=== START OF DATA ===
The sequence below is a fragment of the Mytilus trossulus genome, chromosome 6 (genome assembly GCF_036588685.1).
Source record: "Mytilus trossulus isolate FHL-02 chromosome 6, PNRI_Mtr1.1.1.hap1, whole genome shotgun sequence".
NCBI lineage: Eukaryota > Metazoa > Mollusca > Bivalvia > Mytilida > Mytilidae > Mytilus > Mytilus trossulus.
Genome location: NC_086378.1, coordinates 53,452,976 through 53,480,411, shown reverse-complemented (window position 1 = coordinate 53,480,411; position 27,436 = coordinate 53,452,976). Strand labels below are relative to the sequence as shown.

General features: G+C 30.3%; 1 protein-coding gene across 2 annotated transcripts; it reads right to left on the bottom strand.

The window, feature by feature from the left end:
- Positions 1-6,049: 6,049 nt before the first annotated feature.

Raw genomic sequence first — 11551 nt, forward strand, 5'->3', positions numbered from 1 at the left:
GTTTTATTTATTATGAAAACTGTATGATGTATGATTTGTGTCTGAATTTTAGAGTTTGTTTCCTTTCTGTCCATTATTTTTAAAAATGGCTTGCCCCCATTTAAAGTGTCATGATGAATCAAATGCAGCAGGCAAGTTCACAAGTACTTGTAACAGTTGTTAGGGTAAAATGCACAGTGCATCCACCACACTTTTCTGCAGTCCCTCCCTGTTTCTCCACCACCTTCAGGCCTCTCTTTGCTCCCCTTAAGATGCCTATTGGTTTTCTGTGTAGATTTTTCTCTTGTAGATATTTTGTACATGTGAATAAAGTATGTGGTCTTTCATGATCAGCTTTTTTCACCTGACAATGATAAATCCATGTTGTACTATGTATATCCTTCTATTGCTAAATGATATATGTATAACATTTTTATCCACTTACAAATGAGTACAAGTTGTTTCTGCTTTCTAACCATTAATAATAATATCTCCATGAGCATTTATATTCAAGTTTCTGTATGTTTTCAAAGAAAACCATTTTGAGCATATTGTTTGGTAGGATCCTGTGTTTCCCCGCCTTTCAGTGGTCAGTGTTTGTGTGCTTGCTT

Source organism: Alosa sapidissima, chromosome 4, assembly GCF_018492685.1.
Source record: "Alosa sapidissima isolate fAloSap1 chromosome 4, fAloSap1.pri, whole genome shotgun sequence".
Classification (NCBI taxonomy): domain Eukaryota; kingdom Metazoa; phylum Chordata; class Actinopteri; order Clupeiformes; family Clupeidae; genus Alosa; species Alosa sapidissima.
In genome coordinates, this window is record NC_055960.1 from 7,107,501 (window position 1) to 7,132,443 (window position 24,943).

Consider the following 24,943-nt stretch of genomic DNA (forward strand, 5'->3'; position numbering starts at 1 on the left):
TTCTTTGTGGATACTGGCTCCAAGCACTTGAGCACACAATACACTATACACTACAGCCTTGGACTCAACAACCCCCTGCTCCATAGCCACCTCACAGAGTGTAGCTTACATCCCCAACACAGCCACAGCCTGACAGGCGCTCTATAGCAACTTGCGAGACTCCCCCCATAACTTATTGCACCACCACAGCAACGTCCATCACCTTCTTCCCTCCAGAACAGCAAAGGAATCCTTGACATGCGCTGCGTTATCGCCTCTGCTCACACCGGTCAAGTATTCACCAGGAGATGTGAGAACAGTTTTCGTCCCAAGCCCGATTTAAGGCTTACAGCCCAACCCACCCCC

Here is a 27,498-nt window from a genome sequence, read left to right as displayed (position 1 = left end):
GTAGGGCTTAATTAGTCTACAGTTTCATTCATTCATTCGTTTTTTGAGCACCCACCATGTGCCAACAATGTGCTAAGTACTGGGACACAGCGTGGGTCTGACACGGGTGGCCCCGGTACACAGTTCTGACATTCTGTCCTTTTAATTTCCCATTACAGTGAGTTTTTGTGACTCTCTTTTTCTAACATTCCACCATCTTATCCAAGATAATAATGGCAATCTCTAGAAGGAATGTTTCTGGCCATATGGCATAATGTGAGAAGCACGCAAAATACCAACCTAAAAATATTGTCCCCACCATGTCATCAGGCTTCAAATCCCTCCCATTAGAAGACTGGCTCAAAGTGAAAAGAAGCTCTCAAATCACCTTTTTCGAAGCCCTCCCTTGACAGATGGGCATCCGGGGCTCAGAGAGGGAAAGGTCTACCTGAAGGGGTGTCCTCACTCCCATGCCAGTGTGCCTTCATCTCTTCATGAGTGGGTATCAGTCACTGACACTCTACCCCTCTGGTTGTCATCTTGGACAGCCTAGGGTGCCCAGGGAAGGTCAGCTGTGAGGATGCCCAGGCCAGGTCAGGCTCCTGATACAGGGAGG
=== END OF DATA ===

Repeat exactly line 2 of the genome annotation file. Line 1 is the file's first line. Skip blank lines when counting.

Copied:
Source record: "Mytilus trossulus isolate FHL-02 chromosome 6, PNRI_Mtr1.1.1.hap1, whole genome shotgun sequence".